More than 1,170 objections have been lodged with Highland Council’s planning department over controversial plans for the Coul Links gold course development in Sutherland.
A total of 339 letters have also been lodged in support of the 18-hole development, submitted in September by American businessman Todd Warnock and renowned golf course developer Mike Keiser.
Campaigners say the golf course will damage dunes and wildlife at a Site of Special Scientific Interest (SSSI), while the developers say they want to enhance the ecology of the site and stress that just 34.6 acres – 1.8% – of the whole SSSI would be impacted.
Supporters say it will boost local jobs in hospitality as golfers will be encouraged to say longer in the East Sutherland area and play other local golf courses.
Yesterday Tom Dargie, chairman of the Not Coul campaign group, said another 12,000 people who signed a petition against the proposals may still be trying to lodge their objections with Highland Council.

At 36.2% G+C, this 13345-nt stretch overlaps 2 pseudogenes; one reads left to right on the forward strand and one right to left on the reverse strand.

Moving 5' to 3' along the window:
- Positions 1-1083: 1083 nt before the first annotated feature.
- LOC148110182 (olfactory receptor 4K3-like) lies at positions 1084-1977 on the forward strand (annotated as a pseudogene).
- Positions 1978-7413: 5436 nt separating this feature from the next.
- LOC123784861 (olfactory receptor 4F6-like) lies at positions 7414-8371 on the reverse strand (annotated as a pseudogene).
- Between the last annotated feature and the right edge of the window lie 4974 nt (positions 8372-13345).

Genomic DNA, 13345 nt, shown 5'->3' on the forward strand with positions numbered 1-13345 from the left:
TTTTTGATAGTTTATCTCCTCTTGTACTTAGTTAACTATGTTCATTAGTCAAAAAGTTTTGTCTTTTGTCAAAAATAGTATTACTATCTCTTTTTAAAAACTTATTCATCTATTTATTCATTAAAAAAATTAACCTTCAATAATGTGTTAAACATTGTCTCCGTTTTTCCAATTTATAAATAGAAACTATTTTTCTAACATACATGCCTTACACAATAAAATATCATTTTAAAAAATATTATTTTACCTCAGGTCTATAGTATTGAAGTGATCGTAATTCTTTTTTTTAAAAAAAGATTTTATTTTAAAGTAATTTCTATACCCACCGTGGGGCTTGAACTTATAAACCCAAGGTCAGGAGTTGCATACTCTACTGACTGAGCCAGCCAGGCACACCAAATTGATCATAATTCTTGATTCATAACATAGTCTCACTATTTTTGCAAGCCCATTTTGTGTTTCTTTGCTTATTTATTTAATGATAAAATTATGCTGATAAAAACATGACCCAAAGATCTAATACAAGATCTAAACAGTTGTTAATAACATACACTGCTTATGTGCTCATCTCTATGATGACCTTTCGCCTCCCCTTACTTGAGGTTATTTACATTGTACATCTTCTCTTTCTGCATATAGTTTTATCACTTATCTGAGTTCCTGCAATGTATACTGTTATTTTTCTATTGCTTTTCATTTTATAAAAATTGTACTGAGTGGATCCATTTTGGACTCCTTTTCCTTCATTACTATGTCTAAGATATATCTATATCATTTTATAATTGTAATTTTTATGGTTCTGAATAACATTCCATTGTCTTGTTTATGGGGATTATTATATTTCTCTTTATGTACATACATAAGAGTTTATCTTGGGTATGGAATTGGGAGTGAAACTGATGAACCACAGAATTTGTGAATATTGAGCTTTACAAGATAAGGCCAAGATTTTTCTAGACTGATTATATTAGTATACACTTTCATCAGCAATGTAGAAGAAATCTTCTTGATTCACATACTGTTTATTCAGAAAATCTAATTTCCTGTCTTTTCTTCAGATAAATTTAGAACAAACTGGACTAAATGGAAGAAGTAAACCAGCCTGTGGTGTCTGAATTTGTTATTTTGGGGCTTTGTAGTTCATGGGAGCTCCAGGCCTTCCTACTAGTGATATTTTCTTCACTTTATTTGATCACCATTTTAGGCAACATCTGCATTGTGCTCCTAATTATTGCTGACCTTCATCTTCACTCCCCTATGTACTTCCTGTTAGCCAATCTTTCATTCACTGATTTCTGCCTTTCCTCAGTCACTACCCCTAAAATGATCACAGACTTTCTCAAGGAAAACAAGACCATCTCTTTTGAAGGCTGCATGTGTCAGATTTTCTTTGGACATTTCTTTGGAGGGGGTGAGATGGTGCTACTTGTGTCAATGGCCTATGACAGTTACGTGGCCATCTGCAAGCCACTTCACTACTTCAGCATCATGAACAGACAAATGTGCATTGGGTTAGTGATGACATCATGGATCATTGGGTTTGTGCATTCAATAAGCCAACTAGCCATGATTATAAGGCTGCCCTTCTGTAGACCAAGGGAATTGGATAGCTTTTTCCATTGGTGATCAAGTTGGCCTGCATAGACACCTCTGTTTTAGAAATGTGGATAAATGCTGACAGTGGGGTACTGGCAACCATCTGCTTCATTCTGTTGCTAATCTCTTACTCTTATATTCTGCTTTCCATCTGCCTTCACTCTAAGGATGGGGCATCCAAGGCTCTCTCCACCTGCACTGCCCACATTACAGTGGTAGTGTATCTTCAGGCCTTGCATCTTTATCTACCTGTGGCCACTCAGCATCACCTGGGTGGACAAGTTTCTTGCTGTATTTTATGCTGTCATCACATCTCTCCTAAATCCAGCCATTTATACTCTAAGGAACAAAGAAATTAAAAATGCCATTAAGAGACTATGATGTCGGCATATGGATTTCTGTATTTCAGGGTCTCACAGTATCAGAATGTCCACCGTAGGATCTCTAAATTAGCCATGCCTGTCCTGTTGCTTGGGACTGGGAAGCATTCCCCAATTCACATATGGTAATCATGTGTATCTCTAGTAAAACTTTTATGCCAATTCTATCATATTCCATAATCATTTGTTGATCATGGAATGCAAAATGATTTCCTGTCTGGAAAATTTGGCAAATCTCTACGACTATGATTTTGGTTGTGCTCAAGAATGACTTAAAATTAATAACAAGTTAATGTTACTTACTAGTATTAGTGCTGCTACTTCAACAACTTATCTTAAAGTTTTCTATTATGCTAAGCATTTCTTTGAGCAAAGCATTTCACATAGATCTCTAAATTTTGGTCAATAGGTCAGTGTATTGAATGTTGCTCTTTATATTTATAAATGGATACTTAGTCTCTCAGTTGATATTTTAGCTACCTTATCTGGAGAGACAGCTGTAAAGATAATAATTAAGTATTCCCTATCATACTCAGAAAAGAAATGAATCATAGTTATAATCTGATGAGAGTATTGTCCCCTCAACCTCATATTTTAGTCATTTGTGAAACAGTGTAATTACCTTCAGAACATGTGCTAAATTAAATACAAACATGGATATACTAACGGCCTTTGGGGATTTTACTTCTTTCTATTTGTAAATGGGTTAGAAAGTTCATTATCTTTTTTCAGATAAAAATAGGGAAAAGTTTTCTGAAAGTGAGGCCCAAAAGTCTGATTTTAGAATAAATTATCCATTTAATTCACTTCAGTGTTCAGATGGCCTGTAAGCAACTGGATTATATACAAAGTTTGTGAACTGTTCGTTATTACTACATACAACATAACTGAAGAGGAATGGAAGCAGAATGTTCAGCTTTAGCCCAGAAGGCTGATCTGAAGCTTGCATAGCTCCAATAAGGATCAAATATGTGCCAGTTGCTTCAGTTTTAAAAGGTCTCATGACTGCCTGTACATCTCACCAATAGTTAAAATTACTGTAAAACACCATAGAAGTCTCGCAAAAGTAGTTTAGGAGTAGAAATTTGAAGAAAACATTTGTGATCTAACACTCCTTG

He said: “I think the numbers reflect the way in which people’s awareness of these issues have really been heightened after the Trump development (Menie). There are differences between the Trump course and what’s at Coul, but I think that this has driven the scale of opposition.”
But Dornoch Area Community Council chairwoman Yvonne Ross said that, to date, the community council “has not had one phone call, e-mail or letter from any members of the public”.
And she stressed that with previous major planning applications in the local community, including a flats development in the town’s Square – which had more than 200 objections – and a quarry development in nearby Camore, she received “lots” of calls and e-mails raising concerns.
Mrs Ross said: “To my knowledge the community council has had nothing.
“The majority of locals are desperate for it. It’s hard to find someone on the street who is against it.”
But Mr Dargie argued that Not Coul has counted between 200 and 300 local postcodes – from Tain to Brora and Lairg – obtained through signatories to two petitions objecting to the plans.
A coalition made up of the Scottish Wildlife Trust, Buglife Scotland, Butterfly Conservation Scotland, the Marine Conservation Society, Plantlife and RSPB Scotland has also been campaigning to stop the proposals.
But the project took a step forward last month after it emerged that the Scottish Environment Protection Agency withdrew its objection after the developers provided more information following environmental concerns, including disruption to groundwater-dependent terrestrial ecosystems.